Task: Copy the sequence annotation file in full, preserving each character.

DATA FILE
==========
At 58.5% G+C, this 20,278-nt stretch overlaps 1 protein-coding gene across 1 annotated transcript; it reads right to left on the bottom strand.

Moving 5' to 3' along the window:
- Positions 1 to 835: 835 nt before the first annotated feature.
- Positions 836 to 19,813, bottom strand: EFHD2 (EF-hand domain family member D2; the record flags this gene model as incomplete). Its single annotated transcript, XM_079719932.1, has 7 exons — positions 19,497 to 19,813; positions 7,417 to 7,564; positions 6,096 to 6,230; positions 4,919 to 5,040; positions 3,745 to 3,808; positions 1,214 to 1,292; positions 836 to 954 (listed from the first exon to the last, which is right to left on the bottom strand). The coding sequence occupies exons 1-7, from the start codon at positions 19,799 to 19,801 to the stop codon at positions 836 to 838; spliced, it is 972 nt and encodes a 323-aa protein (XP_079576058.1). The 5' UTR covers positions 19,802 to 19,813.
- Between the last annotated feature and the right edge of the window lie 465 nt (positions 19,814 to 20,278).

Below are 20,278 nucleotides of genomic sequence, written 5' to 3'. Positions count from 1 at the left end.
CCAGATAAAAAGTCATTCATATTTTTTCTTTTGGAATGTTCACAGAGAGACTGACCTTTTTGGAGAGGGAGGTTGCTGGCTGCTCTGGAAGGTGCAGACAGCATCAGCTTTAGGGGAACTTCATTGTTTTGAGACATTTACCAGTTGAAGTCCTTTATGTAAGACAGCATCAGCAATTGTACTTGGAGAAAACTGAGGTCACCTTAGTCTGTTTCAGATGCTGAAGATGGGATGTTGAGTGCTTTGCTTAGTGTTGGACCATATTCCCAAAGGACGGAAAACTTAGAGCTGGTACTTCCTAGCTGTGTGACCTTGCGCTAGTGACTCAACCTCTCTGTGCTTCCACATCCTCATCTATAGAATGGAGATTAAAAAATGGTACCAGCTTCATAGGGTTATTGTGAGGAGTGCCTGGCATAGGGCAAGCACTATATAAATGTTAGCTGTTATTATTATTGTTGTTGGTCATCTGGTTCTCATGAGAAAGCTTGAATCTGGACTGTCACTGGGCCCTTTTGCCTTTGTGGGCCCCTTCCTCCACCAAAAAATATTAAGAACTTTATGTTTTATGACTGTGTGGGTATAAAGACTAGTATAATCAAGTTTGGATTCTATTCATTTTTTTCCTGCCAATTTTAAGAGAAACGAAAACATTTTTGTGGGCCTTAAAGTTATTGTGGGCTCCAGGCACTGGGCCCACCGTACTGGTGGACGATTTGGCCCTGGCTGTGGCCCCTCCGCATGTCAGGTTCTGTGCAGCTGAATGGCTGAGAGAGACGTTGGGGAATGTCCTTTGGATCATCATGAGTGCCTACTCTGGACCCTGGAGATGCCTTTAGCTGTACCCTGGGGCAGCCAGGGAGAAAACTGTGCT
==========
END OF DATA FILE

At 58.5% G+C, this 20,278-nt stretch overlaps 1 protein-coding gene across 1 annotated transcript; it reads right to left on the bottom strand.

Moving 5' to 3' along the window:
- Positions 1 to 835: 835 nt before the first annotated feature.
- Positions 836 to 19,813, bottom strand: EFHD2 (EF-hand domain family member D2; the record flags this gene model as incomplete). Its single annotated transcript, XM_079719932.1, has 7 exons — positions 19,497 to 19,813; positions 7,417 to 7,564; positions 6,096 to 6,230; positions 4,919 to 5,040; positions 3,745 to 3,808; positions 1,214 to 1,292; positions 836 to 954 (listed from the first exon to the last, which is right to left on the bottom strand). The coding sequence occupies exons 1-7, from the start codon at positions 19,799 to 19,801 to the stop codon at positions 836 to 838; spliced, it is 972 nt and encodes a 323-aa protein (XP_079576058.1). The 5' UTR covers positions 19,802 to 19,813.
- Between the last annotated feature and the right edge of the window lie 465 nt (positions 19,814 to 20,278).

Below are 20,278 nucleotides of genomic sequence, written 5' to 3'. Positions count from 1 at the left end.
CCAGATAAAAAGTCATTCATATTTTTTCTTTTGGAATGTTCACAGAGAGACTGACCTTTTTGGAGAGGGAGGTTGCTGGCTGCTCTGGAAGGTGCAGACAGCATCAGCTTTAGGGGAACTTCATTGTTTTGAGACATTTACCAGTTGAAGTCCTTTATGTAAGACAGCATCAGCAATTGTACTTGGAGAAAACTGAGGTCACCTTAGTCTGTTTCAGATGCTGAAGATGGGATGTTGAGTGCTTTGCTTAGTGTTGGACCATATTCCCAAAGGACGGAAAACTTAGAGCTGGTACTTCCTAGCTGTGTGACCTTGCGCTAGTGACTCAACCTCTCTGTGCTTCCACATCCTCATCTATAGAATGGAGATTAAAAAATGGTACCAGCTTCATAGGGTTATTGTGAGGAGTGCCTGGCATAGGGCAAGCACTATATAAATGTTAGCTGTTATTATTATTGTTGTTGGTCATCTGGTTCTCATGAGAAAGCTTGAATCTGGACTGTCACTGGGCCCTTTTGCCTTTGTGGGCCCCTTCCTCCACCAAAAAATATTAAGAACTTTATGTTTTATGACTGTGTGGGTATAAAGACTAGTATAATCAAGTTTGGATTCTATTCATTTTTTTCCTGCCAATTTTAAGAGAAACGAAAACATTTTTGTGGGCCTTAAAGTTATTGTGGGCTCCAGGCACTGGGCCCACCGTACTGGTGGACGATTTGGCCCTGGCTGTGGCCCCTCCGCATGTCAGGTTCTGTGCAGCTGAATGGCTGAGAGAGACGTTGGGGAATGTCCTTTGGATCATCATGAGTGCCTACTCTGGACCCTGGAGATGCCTTTAGCTGTACCCTGGGGCAGCCAGGGAGAAAACTGTGCT